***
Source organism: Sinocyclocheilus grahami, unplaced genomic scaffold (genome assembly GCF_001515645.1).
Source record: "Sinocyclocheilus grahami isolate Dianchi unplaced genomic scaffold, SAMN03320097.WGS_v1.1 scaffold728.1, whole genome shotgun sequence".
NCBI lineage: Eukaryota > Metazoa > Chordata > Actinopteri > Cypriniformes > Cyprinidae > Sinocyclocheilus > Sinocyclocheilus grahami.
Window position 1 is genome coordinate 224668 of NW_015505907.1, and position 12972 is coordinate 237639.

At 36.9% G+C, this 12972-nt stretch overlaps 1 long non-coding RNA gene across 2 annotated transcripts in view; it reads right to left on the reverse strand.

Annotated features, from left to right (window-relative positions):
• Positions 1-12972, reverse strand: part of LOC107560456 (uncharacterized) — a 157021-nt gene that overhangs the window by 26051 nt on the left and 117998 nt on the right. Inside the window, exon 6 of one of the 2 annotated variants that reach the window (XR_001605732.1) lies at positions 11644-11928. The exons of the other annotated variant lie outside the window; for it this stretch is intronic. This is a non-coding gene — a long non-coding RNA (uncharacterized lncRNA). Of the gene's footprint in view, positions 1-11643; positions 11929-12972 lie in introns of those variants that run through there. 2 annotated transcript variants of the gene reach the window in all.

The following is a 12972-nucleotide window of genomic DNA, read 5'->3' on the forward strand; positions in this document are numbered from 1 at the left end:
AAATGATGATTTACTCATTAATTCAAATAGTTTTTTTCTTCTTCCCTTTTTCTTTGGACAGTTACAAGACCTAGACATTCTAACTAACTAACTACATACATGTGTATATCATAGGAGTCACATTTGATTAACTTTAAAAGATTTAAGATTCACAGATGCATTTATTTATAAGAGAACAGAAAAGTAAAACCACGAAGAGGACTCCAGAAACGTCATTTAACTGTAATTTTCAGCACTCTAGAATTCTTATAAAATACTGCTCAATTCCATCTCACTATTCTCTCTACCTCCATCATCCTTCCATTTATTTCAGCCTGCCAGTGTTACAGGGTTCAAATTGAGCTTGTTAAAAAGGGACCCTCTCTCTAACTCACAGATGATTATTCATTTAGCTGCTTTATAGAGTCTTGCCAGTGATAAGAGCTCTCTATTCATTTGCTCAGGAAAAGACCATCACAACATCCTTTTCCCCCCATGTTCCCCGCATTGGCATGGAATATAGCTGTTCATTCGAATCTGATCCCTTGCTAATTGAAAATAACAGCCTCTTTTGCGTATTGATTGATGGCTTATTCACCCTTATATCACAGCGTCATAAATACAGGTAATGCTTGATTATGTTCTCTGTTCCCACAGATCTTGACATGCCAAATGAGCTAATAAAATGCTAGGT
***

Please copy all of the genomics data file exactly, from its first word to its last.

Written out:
Source organism: Sinocyclocheilus grahami, unplaced genomic scaffold (genome assembly GCF_001515645.1).
Source record: "Sinocyclocheilus grahami isolate Dianchi unplaced genomic scaffold, SAMN03320097.WGS_v1.1 scaffold728.1, whole genome shotgun sequence".
NCBI lineage: Eukaryota > Metazoa > Chordata > Actinopteri > Cypriniformes > Cyprinidae > Sinocyclocheilus > Sinocyclocheilus grahami.
Window position 1 is genome coordinate 224668 of NW_015505907.1, and position 12972 is coordinate 237639.

At 36.9% G+C, this 12972-nt stretch overlaps 1 long non-coding RNA gene across 2 annotated transcripts in view; it reads right to left on the reverse strand.

Annotated features, from left to right (window-relative positions):
• Positions 1-12972, reverse strand: part of LOC107560456 (uncharacterized) — a 157021-nt gene that overhangs the window by 26051 nt on the left and 117998 nt on the right. Inside the window, exon 6 of one of the 2 annotated variants that reach the window (XR_001605732.1) lies at positions 11644-11928. The exons of the other annotated variant lie outside the window; for it this stretch is intronic. This is a non-coding gene — a long non-coding RNA (uncharacterized lncRNA). Of the gene's footprint in view, positions 1-11643; positions 11929-12972 lie in introns of those variants that run through there. 2 annotated transcript variants of the gene reach the window in all.

The following is a 12972-nucleotide window of genomic DNA, read 5'->3' on the forward strand; positions in this document are numbered from 1 at the left end:
AAATGATGATTTACTCATTAATTCAAATAGTTTTTTTCTTCTTCCCTTTTTCTTTGGACAGTTACAAGACCTAGACATTCTAACTAACTAACTACATACATGTGTATATCATAGGAGTCACATTTGATTAACTTTAAAAGATTTAAGATTCACAGATGCATTTATTTATAAGAGAACAGAAAAGTAAAACCACGAAGAGGACTCCAGAAACGTCATTTAACTGTAATTTTCAGCACTCTAGAATTCTTATAAAATACTGCTCAATTCCATCTCACTATTCTCTCTACCTCCATCATCCTTCCATTTATTTCAGCCTGCCAGTGTTACAGGGTTCAAATTGAGCTTGTTAAAAAGGGACCCTCTCTCTAACTCACAGATGATTATTCATTTAGCTGCTTTATAGAGTCTTGCCAGTGATAAGAGCTCTCTATTCATTTGCTCAGGAAAAGACCATCACAACATCCTTTTCCCCCCATGTTCCCCGCATTGGCATGGAATATAGCTGTTCATTCGAATCTGATCCCTTGCTAATTGAAAATAACAGCCTCTTTTGCGTATTGATTGATGGCTTATTCACCCTTATATCACAGCGTCATAAATACAGGTAATGCTTGATTATGTTCTCTGTTCCCACAGATCTTGACATGCCAAATGAGCTAATAAAATGCTAGGT